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Old 8th August 2022, 04:38 PM   #1
RobT
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Default Unexpected Running Wolf Sighting

Hi All,

This pair of parallel jaw pliers was covered with rust when I bought it at the flea market. I was rather surprised when the clean-up revealed a running wolf of Passau logo stamped on the grip (wire cutter side). On one side, the stamp around the main pivot point says, "- BERNARD'S - PAT. MAY 6 1890 JULY 19 1892" and on the other side it says, "W SCHOLLHORN CO. NEW HAVEN CONN.". From what I read online, Bernard was a machinist who owned the patent for the plier design and W Schollhorn (founded in 1870) was the company that made it (Schollhorn was eventually bought out by Sargent Tool). Additional patent info: "PAT APR 2-1907 JUNE 17-1913 is stamped on the other grip (in the same location on the grip as the running wolf stamp).

Sincerely,
RobT
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Old 10th August 2022, 01:01 AM   #2
Jim McDougall
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Thank you for sharing this, and especially for the details from the research you have thoroughly completed! I have always thought that old tools were often a kind of interesting parallel to old weapons in that obviously many types (not pliers of course) indeed became used as weapons as required. Also many weapon types, bill hooks, sickles, etc were redesigned into certain forms.

In many cases makers of weapons doubled into making tools as well.

This marking is of course not related to the 'running wolf of Passau', but more likely the running fox used on blades in England, most notably in Birmingham in mid 18th c. and which seems to have possibly derived from northern England with the Shotley Bridge blade works. Nearby Sheffield also provided some blades as well as cut ware.

It would be interesting to learn more on the adoption of this mark by this manufacturer. Intriguing history.

First pic is a running fox on a blade believed from Shotley c. 1690s(?)
Next an apocryphal example (Gardner ref) of similar in Austria
Next, the Passau 'running wolf' as used there and later Solingen, more of a stylized chop mark form
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Last edited by Jim McDougall; 10th August 2022 at 01:17 AM.
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Old 10th August 2022, 01:36 AM   #3
RobT
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Default Thanks For The Correction

Jim McDougall,

Since I don't really collect Western European stuff, I never heard of the running fox and thought that all such running critter depictions were running wolf variations. Added to that, the manufacturer's name is German so I just assumed that something in his heritage made him choose the running wolf logo. Now I wonder why he chose the running fox since it's English. Any thoughts on that? I really would like to know because I have a mild interest in post American Civil War tool production.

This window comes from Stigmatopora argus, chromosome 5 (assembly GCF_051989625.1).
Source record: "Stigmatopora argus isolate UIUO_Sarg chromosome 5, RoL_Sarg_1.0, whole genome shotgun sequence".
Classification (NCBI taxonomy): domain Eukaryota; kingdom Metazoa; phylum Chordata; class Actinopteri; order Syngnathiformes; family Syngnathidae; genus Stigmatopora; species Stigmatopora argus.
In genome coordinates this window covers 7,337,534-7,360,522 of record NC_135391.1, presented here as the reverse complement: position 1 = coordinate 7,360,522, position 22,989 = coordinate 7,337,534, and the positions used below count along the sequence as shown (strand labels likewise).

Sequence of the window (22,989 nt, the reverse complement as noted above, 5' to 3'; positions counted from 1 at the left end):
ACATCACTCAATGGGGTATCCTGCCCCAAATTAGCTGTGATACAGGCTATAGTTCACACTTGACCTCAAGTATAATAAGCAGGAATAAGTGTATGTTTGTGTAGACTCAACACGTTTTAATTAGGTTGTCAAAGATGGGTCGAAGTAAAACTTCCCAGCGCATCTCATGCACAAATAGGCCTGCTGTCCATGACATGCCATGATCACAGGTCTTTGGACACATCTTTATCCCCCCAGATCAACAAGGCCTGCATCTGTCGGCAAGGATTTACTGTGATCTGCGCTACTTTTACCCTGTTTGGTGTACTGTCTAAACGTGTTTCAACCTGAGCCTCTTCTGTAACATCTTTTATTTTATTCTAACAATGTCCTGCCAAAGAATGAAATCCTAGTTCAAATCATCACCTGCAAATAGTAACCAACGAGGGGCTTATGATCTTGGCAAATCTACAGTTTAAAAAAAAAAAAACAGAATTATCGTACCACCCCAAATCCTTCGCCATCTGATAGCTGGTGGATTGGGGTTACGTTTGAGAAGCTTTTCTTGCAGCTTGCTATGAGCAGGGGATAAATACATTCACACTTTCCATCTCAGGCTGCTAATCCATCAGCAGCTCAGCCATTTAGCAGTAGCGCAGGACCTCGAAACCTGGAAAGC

Sincerely,
RobT
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Old 10th August 2022, 05:22 AM   #4
Jim McDougall
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Quote:
Originally Posted by RobT View Post
Jim McDougall,

Since I don't really collect Western European stuff, I never heard of the running fox and thought that all such running critter depictions were running wolf variations. Added to that, the manufacturer's name is German so I just assumed that something in his heritage made him choose the running wolf logo. Now I wonder why he chose the running fox since it's English. Any thoughts on that? I really would like to know because I have a mild interest in post American Civil War tool production.

Sincerely,
RobT
Rob,
The 'running fox' has become quite an icon in swords from 16th century into the 17th and has often become a point of contention in trying to fully comprehend its actual use. To be quite honest, I was collecting for many years and had thought the British fox was a wolf without even realizing the difference for years.

With markings used on weaponry, it is of course a matter of suggestion of quality and often allusion to certain heritage as you suggest, but every case is different so each much be evaluated on its own.

As you mention the Civil War, I would note that British were keen suppliers to the Confederacy, mostly with weapons of course but certainly there were other materials as well. Obviously a New Haven manufacturer would not be in that context, however British presence in American manufacturing is not unusual overall. It is important to note that all through the 19th century, English materials were always highly present in American markets.

Your thinking toward the German name bringing connection to the mark in the sense of running wolf is not entirely defeated however, as just as the British used the wolf concept to create their running fox, the same instance could be in mind. These kinds of curiosities are what have intrigued me for many years so nicely done here with this one.
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